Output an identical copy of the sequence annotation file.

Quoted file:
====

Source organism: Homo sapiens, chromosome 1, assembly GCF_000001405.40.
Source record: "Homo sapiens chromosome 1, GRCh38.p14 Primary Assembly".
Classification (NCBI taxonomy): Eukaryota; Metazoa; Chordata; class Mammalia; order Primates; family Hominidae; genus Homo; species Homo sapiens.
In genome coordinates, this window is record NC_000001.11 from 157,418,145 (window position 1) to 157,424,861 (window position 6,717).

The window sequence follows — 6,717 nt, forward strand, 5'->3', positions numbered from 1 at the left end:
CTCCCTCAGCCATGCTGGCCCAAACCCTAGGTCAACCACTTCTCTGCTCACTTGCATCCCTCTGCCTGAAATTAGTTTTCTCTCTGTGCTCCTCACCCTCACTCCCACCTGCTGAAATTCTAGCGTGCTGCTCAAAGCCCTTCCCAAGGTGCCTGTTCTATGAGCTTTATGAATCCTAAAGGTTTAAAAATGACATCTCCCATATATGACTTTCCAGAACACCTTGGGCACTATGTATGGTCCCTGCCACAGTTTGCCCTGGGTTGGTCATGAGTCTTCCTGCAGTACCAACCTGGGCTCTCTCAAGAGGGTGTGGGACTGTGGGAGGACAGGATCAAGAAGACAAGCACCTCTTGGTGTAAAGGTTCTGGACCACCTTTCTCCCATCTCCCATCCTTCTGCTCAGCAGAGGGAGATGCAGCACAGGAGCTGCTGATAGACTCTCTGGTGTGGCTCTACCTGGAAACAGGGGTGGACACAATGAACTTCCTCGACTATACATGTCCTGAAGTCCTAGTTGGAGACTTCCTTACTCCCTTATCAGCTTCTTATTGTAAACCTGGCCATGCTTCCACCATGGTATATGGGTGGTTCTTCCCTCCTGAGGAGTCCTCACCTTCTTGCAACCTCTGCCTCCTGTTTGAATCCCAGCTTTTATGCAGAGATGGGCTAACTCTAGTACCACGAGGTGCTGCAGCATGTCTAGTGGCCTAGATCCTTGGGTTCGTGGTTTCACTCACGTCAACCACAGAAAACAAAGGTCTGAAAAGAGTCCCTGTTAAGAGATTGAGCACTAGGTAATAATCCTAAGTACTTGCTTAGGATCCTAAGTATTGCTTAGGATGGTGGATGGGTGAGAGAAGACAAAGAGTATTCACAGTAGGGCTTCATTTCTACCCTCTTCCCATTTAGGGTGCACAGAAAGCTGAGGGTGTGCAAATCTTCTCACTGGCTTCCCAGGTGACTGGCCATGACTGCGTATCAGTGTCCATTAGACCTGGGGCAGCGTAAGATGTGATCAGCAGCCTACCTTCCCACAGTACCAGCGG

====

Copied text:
Source organism: Homo sapiens, chromosome 1, assembly GCF_000001405.40.
Source record: "Homo sapiens chromosome 1, GRCh38.p14 Primary Assembly".
Classification (NCBI taxonomy): Eukaryota; Metazoa; Chordata; class Mammalia; order Primates; family Hominidae; genus Homo; species Homo sapiens.
In genome coordinates, this window is record NC_000001.11 from 157,418,145 (window position 1) to 157,424,861 (window position 6,717).

The window sequence follows — 6,717 nt, forward strand, 5'->3', positions numbered from 1 at the left end:
CTCCCTCAGCCATGCTGGCCCAAACCCTAGGTCAACCACTTCTCTGCTCACTTGCATCCCTCTGCCTGAAATTAGTTTTCTCTCTGTGCTCCTCACCCTCACTCCCACCTGCTGAAATTCTAGCGTGCTGCTCAAAGCCCTTCCCAAGGTGCCTGTTCTATGAGCTTTATGAATCCTAAAGGTTTAAAAATGACATCTCCCATATATGACTTTCCAGAACACCTTGGGCACTATGTATGGTCCCTGCCACAGTTTGCCCTGGGTTGGTCATGAGTCTTCCTGCAGTACCAACCTGGGCTCTCTCAAGAGGGTGTGGGACTGTGGGAGGACAGGATCAAGAAGACAAGCACCTCTTGGTGTAAAGGTTCTGGACCACCTTTCTCCCATCTCCCATCCTTCTGCTCAGCAGAGGGAGATGCAGCACAGGAGCTGCTGATAGACTCTCTGGTGTGGCTCTACCTGGAAACAGGGGTGGACACAATGAACTTCCTCGACTATACATGTCCTGAAGTCCTAGTTGGAGACTTCCTTACTCCCTTATCAGCTTCTTATTGTAAACCTGGCCATGCTTCCACCATGGTATATGGGTGGTTCTTCCCTCCTGAGGAGTCCTCACCTTCTTGCAACCTCTGCCTCCTGTTTGAATCCCAGCTTTTATGCAGAGATGGGCTAACTCTAGTACCACGAGGTGCTGCAGCATGTCTAGTGGCCTAGATCCTTGGGTTCGTGGTTTCACTCACGTCAACCACAGAAAACAAAGGTCTGAAAAGAGTCCCTGTTAAGAGATTGAGCACTAGGTAATAATCCTAAGTACTTGCTTAGGATCCTAAGTATTGCTTAGGATGGTGGATGGGTGAGAGAAGACAAAGAGTATTCACAGTAGGGCTTCATTTCTACCCTCTTCCCATTTAGGGTGCACAGAAAGCTGAGGGTGTGCAAATCTTCTCACTGGCTTCCCAGGTGACTGGCCATGACTGCGTATCAGTGTCCATTAGACCTGGGGCAGCGTAAGATGTGATCAGCAGCCTACCTTCCCACAGTACCAGCGG